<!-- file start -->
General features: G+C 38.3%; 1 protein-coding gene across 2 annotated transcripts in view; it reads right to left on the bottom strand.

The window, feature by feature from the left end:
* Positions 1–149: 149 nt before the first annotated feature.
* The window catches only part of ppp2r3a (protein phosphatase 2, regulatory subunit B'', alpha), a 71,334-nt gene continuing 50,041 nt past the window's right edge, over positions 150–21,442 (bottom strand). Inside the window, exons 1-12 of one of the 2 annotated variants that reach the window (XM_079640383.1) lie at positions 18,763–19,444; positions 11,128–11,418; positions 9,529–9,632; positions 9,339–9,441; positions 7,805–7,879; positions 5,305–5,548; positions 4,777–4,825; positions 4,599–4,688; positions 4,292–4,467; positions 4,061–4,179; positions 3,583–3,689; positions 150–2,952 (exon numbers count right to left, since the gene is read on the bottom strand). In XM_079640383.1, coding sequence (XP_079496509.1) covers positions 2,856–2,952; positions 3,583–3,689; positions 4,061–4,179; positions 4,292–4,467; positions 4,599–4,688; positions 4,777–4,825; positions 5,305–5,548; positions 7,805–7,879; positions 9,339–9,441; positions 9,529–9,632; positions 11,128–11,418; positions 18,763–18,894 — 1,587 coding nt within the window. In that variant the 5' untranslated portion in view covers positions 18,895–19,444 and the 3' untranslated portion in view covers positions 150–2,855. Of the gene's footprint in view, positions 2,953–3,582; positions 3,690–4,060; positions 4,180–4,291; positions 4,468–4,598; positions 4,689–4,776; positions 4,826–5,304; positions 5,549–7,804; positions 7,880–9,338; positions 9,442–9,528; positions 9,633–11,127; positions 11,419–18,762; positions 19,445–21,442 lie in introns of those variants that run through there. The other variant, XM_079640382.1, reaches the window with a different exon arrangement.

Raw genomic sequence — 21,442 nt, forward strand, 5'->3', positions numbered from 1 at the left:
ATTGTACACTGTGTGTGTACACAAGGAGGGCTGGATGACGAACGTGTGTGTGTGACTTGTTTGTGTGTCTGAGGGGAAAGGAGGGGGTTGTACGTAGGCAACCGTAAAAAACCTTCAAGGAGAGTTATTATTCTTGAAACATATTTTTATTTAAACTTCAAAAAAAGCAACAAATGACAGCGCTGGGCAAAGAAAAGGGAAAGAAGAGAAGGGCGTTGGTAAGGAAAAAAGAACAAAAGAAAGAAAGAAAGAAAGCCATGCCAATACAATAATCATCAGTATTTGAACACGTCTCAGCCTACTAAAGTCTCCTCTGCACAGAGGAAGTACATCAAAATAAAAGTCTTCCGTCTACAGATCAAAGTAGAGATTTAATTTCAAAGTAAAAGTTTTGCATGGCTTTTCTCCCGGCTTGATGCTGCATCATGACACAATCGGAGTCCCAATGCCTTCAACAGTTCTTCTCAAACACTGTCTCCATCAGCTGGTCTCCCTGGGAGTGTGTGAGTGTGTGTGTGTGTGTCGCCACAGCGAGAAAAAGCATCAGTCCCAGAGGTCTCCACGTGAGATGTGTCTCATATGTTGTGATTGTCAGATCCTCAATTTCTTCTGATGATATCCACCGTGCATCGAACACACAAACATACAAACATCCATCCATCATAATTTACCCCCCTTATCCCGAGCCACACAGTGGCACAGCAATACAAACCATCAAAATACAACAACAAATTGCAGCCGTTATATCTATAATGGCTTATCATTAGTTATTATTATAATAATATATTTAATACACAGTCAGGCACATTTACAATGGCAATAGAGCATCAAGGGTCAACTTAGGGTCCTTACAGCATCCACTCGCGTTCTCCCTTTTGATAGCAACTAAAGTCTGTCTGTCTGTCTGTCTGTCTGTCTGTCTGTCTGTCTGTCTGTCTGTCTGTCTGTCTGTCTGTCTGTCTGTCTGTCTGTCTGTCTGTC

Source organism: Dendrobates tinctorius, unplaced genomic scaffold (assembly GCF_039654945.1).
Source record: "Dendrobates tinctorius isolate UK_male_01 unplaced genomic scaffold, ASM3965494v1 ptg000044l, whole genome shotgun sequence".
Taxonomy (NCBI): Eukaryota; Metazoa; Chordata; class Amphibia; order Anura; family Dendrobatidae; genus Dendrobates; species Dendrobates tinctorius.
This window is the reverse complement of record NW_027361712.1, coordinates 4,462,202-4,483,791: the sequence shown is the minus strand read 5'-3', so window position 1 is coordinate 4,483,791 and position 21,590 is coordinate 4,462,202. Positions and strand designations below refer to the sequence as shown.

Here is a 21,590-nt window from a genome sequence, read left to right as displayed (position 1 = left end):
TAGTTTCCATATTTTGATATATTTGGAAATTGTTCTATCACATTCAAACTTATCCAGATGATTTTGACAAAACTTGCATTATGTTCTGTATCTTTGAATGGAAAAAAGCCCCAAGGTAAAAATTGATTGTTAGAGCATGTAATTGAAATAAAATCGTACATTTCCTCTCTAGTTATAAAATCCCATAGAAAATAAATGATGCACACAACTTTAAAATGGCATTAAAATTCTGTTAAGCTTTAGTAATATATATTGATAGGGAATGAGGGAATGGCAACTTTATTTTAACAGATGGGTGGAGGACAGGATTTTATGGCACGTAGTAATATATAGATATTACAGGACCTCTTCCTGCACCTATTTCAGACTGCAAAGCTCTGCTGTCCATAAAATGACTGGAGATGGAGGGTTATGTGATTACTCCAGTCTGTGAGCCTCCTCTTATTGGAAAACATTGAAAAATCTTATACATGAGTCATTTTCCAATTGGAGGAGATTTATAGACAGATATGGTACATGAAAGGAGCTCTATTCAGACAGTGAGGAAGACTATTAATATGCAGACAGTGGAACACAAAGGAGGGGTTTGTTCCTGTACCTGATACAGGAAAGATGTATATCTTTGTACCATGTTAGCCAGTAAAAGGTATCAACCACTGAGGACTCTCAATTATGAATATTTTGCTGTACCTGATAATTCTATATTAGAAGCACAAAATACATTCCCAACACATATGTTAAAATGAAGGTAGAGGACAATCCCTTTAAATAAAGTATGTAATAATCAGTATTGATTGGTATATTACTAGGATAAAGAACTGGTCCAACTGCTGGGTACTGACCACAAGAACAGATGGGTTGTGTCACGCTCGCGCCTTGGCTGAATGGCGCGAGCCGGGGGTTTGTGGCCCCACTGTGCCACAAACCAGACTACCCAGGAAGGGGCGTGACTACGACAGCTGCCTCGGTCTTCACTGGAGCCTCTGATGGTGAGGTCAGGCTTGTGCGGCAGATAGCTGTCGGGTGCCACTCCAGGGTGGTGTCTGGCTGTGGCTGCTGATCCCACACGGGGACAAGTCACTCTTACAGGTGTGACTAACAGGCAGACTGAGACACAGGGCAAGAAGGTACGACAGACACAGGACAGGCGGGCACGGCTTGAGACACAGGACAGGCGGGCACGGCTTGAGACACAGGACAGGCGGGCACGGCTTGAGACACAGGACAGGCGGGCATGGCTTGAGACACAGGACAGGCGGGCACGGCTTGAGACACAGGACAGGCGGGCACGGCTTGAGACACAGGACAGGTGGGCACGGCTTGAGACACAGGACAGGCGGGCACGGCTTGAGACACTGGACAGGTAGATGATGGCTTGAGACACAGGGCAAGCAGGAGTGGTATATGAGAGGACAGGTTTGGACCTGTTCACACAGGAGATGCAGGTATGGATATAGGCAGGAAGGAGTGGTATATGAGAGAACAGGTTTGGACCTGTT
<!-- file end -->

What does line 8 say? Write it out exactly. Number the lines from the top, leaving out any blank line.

Source record: "Dendrobates tinctorius isolate UK_male_01 unplaced genomic scaffold, ASM3965494v1 ptg000044l, whole genome shotgun sequence".